Temple alumna designs for Fringe Festival
For this year’s Philadelphia Fringe Festival, alumna Natalia de la Torre takes on designing costumes for three performances.
Natalia de la Torre, TFM ’06, is a little busy this fall. As the 2016 Fringe Festival—a citywide celebration of innovation and creativity in contemporary performance—takes over Philadelphia for more than two weeks, three different performances are taking over her life. In the best way possible.
De la Torre is the costume designer for Almanac Dance Circus Theater’s acrobatic folk-music space epic Exile 2588, Revolution Shakespeare’s politically relevant King John and Team Sunshine’s long-term performance experiment Sincerity Project 2016.
Here’s some insight into her Fringe life, how she relates to velvet and even some advice for Temple students.
Have you worked with previous Fringe Shows before?
Yes. My first Fringe show was right out of undergrad in 2006. It was the Fringey-est of Fringe shows. There was a real band, we cooked food on stage and gave everyone [in the audience] frito pie and PBR. I had to get all of the food every night for the frito pie—like 150 frito pies. It was a ridiculous amount of work but the show was so cool. It was a good entrance into Fringe-y theater.
Why is Fringe awesome for artists?
The Fringe Festival gives anyone who wants to put on a show or performance the opportunity to do that. Anything and everything you could possible ask for is here—you can choose whatever you want. It’s 24/7. There is theater everywhere, all the time. It’s great.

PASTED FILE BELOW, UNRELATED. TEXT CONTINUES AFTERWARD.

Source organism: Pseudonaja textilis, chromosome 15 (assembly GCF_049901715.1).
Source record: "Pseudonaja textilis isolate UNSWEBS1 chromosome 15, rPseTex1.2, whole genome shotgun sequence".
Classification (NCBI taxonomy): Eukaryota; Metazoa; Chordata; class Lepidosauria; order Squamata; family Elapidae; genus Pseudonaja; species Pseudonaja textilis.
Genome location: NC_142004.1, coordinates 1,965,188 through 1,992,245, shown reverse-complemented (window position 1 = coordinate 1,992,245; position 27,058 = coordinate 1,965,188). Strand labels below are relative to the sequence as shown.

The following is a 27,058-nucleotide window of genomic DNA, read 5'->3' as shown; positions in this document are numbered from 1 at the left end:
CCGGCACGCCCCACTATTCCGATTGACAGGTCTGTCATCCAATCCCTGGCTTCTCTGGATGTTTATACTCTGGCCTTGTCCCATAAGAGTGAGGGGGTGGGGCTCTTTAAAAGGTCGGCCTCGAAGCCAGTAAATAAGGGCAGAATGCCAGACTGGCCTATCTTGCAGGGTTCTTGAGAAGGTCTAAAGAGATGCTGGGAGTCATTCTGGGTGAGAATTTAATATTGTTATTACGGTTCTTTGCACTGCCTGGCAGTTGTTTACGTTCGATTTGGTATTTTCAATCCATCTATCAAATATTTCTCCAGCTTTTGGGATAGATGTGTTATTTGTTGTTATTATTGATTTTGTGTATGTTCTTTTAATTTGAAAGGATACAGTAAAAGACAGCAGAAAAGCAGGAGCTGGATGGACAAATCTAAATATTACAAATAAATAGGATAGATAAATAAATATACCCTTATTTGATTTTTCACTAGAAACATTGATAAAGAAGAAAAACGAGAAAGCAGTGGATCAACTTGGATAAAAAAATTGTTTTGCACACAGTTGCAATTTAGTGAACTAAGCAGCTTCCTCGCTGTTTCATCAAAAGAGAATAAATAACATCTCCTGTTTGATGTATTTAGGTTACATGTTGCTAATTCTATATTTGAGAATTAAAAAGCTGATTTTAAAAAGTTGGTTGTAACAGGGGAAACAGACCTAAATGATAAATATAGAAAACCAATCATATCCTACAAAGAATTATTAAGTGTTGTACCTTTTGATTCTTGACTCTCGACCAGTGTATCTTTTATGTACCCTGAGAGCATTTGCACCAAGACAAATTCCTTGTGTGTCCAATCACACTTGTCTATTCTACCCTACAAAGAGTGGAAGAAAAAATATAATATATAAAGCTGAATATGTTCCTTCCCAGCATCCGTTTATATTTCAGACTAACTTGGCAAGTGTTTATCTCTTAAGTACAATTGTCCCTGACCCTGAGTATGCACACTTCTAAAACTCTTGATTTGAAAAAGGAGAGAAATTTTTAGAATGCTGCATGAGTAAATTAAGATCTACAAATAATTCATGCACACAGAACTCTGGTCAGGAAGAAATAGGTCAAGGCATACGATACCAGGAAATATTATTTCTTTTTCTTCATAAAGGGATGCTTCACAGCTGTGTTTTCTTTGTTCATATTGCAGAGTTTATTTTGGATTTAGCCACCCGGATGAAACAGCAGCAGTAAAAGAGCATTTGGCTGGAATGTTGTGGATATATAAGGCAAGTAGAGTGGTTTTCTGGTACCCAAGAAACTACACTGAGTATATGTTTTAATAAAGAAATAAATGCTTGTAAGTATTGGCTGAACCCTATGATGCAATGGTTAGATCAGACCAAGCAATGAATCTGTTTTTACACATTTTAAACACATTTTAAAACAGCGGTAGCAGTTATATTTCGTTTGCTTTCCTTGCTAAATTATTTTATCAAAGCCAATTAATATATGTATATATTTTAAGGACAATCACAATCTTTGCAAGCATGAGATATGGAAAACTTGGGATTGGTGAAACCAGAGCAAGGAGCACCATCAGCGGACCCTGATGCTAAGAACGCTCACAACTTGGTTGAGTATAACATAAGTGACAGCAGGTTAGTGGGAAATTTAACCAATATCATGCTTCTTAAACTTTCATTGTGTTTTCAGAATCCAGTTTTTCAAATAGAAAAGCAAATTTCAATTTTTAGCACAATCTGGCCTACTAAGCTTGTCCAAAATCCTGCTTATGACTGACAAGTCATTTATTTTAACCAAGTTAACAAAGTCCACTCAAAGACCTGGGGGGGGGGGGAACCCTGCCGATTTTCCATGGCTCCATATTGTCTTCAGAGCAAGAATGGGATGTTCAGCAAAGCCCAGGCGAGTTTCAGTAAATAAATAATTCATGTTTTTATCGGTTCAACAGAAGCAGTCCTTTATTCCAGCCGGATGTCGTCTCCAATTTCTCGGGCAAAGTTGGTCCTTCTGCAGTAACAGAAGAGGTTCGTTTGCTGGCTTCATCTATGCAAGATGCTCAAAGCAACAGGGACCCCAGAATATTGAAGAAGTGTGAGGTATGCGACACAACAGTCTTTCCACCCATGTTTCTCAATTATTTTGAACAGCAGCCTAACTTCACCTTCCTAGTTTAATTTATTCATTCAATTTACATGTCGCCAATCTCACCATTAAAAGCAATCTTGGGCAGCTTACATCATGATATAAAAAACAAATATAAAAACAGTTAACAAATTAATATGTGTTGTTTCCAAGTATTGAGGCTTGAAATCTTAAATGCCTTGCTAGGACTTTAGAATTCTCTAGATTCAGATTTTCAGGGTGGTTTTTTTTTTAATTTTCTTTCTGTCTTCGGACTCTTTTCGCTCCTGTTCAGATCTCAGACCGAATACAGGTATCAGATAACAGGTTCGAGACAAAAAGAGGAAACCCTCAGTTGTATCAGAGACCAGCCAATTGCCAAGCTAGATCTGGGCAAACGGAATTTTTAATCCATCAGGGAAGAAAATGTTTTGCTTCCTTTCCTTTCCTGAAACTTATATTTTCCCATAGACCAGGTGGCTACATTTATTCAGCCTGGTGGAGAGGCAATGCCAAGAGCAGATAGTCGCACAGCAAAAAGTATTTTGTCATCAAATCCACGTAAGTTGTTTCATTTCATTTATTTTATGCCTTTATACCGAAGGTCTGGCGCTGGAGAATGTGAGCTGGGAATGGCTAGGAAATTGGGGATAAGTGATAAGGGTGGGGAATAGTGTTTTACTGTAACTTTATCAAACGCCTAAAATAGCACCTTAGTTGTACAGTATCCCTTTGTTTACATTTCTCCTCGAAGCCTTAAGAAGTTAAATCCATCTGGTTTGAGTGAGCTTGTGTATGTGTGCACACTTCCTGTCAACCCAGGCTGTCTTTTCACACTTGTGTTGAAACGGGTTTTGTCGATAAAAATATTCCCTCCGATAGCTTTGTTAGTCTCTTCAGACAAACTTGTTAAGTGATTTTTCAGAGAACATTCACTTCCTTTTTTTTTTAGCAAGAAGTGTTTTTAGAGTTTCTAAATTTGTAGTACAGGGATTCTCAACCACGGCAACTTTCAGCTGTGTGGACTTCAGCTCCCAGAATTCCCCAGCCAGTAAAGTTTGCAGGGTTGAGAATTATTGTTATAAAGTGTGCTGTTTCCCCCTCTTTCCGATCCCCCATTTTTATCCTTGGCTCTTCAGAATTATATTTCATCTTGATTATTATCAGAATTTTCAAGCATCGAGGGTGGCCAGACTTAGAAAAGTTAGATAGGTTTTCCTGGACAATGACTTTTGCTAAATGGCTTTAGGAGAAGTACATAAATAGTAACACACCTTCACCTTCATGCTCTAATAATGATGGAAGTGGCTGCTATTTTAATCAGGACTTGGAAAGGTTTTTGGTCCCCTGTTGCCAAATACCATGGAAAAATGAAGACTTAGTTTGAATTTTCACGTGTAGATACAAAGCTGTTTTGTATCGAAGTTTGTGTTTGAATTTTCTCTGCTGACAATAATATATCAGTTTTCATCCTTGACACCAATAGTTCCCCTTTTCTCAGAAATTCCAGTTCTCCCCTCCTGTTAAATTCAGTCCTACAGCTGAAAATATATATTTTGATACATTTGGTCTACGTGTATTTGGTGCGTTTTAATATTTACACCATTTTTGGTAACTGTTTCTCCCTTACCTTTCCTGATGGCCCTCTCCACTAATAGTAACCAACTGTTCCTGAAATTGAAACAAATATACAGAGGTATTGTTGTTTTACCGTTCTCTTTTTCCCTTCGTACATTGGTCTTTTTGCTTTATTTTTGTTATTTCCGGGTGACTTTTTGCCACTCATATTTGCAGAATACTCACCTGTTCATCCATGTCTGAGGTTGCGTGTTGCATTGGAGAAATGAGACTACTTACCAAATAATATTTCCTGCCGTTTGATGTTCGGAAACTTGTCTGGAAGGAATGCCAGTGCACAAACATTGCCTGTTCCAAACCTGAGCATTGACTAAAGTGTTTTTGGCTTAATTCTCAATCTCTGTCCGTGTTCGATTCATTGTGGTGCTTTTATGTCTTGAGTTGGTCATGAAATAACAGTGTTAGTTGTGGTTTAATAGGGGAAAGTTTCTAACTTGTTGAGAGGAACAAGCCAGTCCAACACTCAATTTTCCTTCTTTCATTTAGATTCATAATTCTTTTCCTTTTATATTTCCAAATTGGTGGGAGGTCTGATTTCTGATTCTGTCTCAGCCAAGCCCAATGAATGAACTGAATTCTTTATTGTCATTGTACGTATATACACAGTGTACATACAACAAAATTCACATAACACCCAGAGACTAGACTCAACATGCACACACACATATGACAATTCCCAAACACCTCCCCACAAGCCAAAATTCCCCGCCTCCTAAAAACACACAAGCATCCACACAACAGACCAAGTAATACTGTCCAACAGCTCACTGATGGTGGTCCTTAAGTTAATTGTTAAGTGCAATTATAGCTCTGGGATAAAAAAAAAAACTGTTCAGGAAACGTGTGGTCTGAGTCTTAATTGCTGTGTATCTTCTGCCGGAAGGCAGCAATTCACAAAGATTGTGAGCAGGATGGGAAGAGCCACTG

Have you ever designed costumes for acrobatics before?
I haven’t, but I’ve done a lot of physical-type theater and a lot of dance, which is a serviceable base for something acrobatic like Exile 2588 because of the need for the clothing to stay together. It can’t just look pretty and get through one or two dances. It needs to withstand performers physically ripping at each other, throwing each other across the stage and spinning on the ground.
If you could do anything else in the theater world, besides being a designer, what would you do?
When I was in high school I stage managed before I knew what stage managing really involved. If I had to, I could stage manage with the full understanding that I would probably be a bad one.
At Temple, I worked in the set department as a props master. I painted sets for four years and built props—I always really enjoyed it. That’s my better answer, but if I’m not allowed to do anything artistic, I would be a bad stage manager.
Because you’re a designer, if you could match one material to your personality what would it be?
That’s a good question! I asked my best friend, and she said I am velvet because it’s luxurious and elegant...and that’s something else I don’t agree with. *Laughs.*
What advice would you give to a Temple student?
Get off campus as much as possible. Main Campus now has so much more now, but when I was a student I’d go off campus to go grocery shopping every week on South Street or at Reading Terminal Market. Temple is so different now, but since I would get off campus every weekend I got to know the city. It’s important to see all the neighborhoods, not just Center City and North Philadelphia.